Therefore, the purpose of this study was to investigate the characteristics of pain, muscle tension, and isokinetic muscle function of the shoulder muscles according to the scapular position of elite boxers of the Korean national team.

Methods

Participants

This study recruited 18 elite male boxers who entered the National Olympic Team Jincheon Athletes’ Village from December 2017 to October 2018. The selection criteria for the candidates were 1) those who were currently living as athletes and have entered the national Athletes’ Village, and 2) those with no orthopedic history (surgery) within the past 3 months of the shoulder joint. The exclusion criteria were 1) those with neurological disorders on the shoulders and 2) those who could not participate due to severe shoulder pain during all evaluations or examinations of this study and exercise intervention. The subjects of this study agreed in writing to understand and participate in the purpose of this study and proceeded after being deliberated by the Institutional Review Board of Daejeon University (1040647-202004-HR- 014-01).

Procedure

Eight subjects in the forward scapula posture group and ten subjects in the normal scapula posture group were assigned after measuring the position of the shoulder blades of all subjects. The subject’s subjective pain was measured after measuring the muscle tension of the upper and lower extensor muscles. Experiments were conducted using an isokinetic equipment to measure muscle strength of angular velocity of 60° and angular velocity of 180° for shoulder protraction, retraction, internal rotation (IR), and external rotation (ER).

Outcome measures

Scapular position

The double square method was used to measure the scapular position. The measuring position allowed the athlete to stand with his back against the wall in a relaxed position. The evaluator measured the distance between the front of the acromion process and the wall surface [19,20]. Double square (Model #420EM; Johnson Level and Tool Manufacturing, Inc., Mequon, WI, USA) was used to measure the distance between the subject and the wall, and the right and left sides were measured twice alternately. A person with a scapular position of 135 mm or more was presented as an forward shoulder posture (Figure 1) [16].

Muscle tone

The Myoton Pro (Myoton AS, Tallin, Estonia) was used to measure muscle tension in the shoulder muscle. Among the muscle tension of the shoulders, the examination was performed on the UT and IS muscles, which are correlated with the inward and backward rotations and the inner and outer rotations. In order to assess the muscle tone, UT was marked with a surgical marker pen in the middle part of the line connecting the spinous process of C7 and the end of the acromion, and the middle belly of the infraspinatus fossa for IS [21].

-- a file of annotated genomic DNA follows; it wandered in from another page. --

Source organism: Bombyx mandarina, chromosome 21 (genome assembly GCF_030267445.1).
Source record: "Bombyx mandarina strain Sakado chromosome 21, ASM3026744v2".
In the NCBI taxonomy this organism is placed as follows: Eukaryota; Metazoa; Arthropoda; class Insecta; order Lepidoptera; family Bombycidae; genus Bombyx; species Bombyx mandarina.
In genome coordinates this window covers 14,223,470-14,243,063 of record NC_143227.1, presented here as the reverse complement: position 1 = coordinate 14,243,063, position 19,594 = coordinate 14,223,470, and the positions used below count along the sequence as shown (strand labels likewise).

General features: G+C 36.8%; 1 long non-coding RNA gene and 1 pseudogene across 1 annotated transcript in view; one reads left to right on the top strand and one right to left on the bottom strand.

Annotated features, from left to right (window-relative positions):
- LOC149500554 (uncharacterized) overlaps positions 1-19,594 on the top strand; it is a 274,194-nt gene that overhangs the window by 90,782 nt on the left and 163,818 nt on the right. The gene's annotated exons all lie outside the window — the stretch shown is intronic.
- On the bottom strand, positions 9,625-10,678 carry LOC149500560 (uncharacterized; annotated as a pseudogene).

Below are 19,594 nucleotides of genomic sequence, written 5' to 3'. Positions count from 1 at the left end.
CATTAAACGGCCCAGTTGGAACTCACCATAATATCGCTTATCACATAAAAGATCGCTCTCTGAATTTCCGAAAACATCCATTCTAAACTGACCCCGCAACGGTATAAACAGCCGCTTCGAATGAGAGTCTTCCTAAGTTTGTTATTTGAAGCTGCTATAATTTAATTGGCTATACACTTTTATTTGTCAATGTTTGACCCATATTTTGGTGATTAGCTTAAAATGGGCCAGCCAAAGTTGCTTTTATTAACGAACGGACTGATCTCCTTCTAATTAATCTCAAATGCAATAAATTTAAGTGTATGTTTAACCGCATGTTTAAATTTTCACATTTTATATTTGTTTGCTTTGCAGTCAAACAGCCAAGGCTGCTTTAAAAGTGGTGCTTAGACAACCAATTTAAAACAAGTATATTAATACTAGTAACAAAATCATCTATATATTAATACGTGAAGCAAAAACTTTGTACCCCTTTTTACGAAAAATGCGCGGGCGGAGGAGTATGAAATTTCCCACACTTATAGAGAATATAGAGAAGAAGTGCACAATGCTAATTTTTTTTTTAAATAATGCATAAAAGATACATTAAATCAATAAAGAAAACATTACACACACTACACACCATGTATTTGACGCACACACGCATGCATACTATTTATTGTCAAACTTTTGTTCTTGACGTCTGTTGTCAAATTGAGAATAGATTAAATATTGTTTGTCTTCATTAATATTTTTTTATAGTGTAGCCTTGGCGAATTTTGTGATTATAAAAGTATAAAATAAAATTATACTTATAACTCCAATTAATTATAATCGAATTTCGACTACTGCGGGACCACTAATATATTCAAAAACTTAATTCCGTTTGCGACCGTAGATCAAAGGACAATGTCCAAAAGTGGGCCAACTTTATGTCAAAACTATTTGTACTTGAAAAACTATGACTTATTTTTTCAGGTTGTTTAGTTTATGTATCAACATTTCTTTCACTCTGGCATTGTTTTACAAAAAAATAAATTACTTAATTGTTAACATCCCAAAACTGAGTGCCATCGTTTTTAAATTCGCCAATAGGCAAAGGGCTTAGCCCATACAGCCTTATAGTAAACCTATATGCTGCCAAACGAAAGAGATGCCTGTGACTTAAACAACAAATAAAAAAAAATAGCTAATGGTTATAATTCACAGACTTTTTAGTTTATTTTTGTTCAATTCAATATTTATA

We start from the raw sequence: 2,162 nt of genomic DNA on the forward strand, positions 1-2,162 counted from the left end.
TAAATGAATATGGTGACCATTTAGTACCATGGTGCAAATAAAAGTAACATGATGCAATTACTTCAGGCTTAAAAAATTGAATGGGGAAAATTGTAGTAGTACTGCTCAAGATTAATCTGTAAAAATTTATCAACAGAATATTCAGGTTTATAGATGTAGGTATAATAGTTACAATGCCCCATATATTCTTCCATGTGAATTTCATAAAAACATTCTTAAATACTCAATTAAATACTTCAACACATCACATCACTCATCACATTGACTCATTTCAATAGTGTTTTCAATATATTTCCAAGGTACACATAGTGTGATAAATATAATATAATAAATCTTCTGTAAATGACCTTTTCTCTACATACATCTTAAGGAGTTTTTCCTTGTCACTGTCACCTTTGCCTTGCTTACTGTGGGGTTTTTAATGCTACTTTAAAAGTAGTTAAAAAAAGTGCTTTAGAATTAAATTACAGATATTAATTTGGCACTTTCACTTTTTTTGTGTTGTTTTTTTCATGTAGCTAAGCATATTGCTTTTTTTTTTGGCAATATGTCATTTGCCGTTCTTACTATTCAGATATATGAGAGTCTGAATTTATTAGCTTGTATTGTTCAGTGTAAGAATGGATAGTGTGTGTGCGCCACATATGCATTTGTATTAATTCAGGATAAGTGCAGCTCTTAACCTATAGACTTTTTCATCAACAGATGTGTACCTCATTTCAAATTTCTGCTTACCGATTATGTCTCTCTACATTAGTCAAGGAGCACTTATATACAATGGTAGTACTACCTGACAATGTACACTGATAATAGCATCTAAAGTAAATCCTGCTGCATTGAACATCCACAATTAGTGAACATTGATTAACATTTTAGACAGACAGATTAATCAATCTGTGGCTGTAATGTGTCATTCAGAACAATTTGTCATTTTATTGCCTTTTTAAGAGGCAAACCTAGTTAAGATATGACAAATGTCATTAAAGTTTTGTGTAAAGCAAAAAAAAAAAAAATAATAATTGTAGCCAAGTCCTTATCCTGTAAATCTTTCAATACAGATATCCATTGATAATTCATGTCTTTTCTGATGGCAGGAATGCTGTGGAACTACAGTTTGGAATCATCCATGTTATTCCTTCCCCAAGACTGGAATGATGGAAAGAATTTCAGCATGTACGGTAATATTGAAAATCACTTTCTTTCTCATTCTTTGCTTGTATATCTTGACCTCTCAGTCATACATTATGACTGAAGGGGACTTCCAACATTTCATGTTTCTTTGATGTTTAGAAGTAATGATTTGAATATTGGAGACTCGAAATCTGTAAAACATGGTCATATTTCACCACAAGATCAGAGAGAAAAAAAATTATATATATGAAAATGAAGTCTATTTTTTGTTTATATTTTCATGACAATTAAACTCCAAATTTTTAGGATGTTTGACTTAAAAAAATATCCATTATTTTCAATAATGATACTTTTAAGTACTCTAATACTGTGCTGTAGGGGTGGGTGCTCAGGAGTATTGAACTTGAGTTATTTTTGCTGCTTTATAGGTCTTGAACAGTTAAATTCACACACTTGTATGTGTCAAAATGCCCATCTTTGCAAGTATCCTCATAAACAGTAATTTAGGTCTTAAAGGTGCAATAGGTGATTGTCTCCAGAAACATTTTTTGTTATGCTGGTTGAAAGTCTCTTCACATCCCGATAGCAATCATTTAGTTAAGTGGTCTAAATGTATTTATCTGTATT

Subjects sat on a chair with a backrest to relax and maintain a comfortable posture. In repetitive measurement, one person performed the measurements in order to increase the internal reliability of the examiner. In the measurement environment, factors affecting the generation of resonant motion such as noise and vibration were limited and measured at an appropriate temperature (22°C-24°C) and humidity (45%- 60%). In order to produce accurate measurement variables, the subjects were instructed to avoid unnecessary tension to create resonant cavities in the tissue, and instructed to relax as much as possible during the measurement. Regardless of the measuring angle, the measuring probe (polycarbonate probe, 3 mm) was always measured at a right angle (vertical) from the skin. In this study, all measurements were made using the Multiscan mode, and the average number of tap repetitions was measured three times, five times each, the mechanical impulse transmission time was set to 15 milliseconds, and the transmission interval was set to 0.8 seconds (Figure 2).

Pain

A numeric rating scale was used to evaluate shoulder pain during the subject’s movement. After explaining that a 0 indicated that there was no pain at all, and a 10 indicated severe, unbearable pain, the subject was asked to quantify their current pain level. Subjective pain on the dominant shoulder of the subject was selected from 0 to 10 [22].

Muscle performance

Measurement of muscle function of the shoulder was performed using the Biodex System4 (Biodex Medical Systems, Shirley, NY, USA). For the measurement, the pre-training was conducted so that the maximum effort was made by the athletes during the measurement, and light warm-up exercises and stretches were performed for about 10 minutes. The measurement motions were measured for protraction and retraction, IR and ER. The shoulders and chest of the opposite side were fixed with a belt connected to the chair so that unnecessary movements other than the shoulders were not repeated. The dynamic strength evaluation of athletes was performed at a slow load speed of 60°/sec and a medium load speed of 180°/sec [23,24]. In the order of protraction and retraction, after three exercises at angular velocity of 60°/sec, the maximum force was measured five times on the right and left sides, and the angular velocity of 180°/sec on the right and left after three exercises. It was measured 20 times each alternately. In the order of measuring IR and ER, after 3 exercises at an angular velocity of 60°/sec, it was measured right and left 5 times at maximum force, and after 3 exercises at 180°/sec. The left was measured alternately 20 times (Figure 3) [25].

Data and statistical analysis

Data collected through this study were statistically processed using IBM SPSS Statistics for Windows, Version 25.0 (IBM Co., Armonk, NY, USA).